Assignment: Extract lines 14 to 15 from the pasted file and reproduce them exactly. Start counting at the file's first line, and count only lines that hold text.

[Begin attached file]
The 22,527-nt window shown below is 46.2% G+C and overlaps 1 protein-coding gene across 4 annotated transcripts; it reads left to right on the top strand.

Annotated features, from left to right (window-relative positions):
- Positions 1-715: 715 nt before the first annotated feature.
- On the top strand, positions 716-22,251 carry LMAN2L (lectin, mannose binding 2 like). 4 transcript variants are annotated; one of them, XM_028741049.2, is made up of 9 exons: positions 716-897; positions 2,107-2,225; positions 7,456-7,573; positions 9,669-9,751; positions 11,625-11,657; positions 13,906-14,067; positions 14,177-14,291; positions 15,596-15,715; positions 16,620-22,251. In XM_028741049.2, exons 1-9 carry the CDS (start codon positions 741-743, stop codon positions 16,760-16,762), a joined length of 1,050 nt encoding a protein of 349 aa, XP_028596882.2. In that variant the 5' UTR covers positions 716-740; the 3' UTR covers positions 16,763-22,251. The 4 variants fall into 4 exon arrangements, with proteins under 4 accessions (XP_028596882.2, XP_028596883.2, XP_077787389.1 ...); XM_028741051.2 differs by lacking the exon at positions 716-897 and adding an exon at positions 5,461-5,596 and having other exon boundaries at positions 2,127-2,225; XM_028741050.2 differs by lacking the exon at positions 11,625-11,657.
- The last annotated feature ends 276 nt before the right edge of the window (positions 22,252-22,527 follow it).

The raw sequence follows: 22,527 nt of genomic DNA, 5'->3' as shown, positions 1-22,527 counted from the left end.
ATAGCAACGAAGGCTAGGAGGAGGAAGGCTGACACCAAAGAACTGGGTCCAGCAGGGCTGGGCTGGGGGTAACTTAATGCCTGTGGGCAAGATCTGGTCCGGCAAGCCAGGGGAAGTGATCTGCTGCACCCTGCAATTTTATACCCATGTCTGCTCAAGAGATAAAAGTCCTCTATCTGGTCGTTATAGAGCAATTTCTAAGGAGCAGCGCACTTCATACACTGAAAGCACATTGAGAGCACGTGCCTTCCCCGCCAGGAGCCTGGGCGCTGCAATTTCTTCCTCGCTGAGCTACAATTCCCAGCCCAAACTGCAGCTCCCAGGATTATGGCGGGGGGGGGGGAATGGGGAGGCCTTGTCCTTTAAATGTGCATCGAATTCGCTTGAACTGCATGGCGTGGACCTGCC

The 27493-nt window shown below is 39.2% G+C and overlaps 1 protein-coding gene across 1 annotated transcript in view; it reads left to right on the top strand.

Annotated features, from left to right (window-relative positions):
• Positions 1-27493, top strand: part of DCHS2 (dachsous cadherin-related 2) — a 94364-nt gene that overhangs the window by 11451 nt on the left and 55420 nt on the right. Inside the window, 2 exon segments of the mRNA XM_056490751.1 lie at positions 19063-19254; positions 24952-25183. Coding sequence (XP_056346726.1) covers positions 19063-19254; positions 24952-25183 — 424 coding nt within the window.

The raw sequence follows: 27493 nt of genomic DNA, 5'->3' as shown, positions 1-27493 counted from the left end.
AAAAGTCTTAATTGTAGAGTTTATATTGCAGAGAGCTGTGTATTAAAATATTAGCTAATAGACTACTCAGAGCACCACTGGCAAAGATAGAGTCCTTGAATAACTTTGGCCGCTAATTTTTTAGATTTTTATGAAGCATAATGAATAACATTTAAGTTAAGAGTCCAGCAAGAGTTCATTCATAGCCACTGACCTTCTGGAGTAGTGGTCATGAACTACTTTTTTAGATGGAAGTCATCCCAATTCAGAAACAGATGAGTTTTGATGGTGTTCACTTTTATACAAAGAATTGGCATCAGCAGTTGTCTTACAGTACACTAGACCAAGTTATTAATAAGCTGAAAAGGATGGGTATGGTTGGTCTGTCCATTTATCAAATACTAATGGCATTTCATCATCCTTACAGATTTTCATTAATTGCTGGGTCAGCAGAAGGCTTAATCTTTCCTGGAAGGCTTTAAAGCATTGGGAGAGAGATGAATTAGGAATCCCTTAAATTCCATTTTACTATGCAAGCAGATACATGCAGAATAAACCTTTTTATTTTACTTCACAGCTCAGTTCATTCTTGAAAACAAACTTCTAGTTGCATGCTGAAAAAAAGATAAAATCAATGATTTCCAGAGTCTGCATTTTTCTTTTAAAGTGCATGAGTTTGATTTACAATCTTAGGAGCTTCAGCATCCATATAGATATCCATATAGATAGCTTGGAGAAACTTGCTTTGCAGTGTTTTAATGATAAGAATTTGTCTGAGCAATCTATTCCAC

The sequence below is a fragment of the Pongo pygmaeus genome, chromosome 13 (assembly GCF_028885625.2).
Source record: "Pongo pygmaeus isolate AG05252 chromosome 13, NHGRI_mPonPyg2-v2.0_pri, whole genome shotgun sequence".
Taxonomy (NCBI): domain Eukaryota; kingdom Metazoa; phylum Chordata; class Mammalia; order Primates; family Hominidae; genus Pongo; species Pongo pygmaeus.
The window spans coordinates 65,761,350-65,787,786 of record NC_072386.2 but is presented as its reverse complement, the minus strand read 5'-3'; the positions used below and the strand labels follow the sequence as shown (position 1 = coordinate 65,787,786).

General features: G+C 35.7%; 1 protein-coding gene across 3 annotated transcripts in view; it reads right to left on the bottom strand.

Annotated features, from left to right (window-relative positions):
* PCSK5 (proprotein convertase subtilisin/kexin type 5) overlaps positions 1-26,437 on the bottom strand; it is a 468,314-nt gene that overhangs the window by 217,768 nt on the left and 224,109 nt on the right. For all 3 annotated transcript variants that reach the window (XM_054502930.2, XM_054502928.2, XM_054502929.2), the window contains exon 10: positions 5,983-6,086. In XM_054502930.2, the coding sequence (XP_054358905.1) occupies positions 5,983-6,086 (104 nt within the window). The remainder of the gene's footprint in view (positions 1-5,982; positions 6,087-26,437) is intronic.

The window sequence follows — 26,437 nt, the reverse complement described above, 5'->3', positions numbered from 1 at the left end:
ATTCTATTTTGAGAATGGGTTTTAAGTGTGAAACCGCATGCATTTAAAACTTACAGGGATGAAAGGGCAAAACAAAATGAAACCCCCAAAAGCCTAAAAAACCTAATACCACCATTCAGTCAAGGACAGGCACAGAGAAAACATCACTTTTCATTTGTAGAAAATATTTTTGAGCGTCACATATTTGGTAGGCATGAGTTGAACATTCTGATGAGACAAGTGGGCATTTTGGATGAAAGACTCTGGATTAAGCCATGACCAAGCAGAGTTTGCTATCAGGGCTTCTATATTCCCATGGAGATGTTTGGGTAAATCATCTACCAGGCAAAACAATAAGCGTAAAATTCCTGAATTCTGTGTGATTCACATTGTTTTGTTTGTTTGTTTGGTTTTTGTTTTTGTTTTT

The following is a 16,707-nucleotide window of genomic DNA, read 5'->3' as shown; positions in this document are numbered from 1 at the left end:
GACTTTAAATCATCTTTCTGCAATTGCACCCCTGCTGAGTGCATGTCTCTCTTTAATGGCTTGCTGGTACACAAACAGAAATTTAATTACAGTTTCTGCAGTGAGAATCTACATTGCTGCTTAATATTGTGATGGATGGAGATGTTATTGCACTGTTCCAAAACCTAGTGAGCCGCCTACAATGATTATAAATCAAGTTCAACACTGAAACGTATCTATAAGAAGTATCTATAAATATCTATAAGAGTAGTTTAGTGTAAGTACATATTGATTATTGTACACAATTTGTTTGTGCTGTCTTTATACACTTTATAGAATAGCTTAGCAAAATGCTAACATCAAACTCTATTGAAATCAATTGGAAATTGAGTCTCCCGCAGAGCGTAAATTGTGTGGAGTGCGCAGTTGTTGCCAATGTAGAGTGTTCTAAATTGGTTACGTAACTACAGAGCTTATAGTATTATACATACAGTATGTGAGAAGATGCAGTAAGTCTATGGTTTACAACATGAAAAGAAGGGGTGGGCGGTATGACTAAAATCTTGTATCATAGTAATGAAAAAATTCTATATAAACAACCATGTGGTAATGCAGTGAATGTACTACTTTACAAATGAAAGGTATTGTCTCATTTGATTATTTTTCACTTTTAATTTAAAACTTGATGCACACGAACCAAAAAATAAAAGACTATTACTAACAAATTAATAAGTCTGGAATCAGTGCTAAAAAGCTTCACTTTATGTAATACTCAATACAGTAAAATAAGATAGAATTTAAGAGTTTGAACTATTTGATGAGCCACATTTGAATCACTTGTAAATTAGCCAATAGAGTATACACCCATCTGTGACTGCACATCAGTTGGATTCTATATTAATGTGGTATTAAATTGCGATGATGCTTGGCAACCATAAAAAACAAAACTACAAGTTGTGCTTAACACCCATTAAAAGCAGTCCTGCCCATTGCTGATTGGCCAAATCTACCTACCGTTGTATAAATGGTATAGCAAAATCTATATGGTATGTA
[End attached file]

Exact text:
Source record: "Pongo pygmaeus isolate AG05252 chromosome 13, NHGRI_mPonPyg2-v2.0_pri, whole genome shotgun sequence".
Taxonomy (NCBI): domain Eukaryota; kingdom Metazoa; phylum Chordata; class Mammalia; order Primates; family Hominidae; genus Pongo; species Pongo pygmaeus.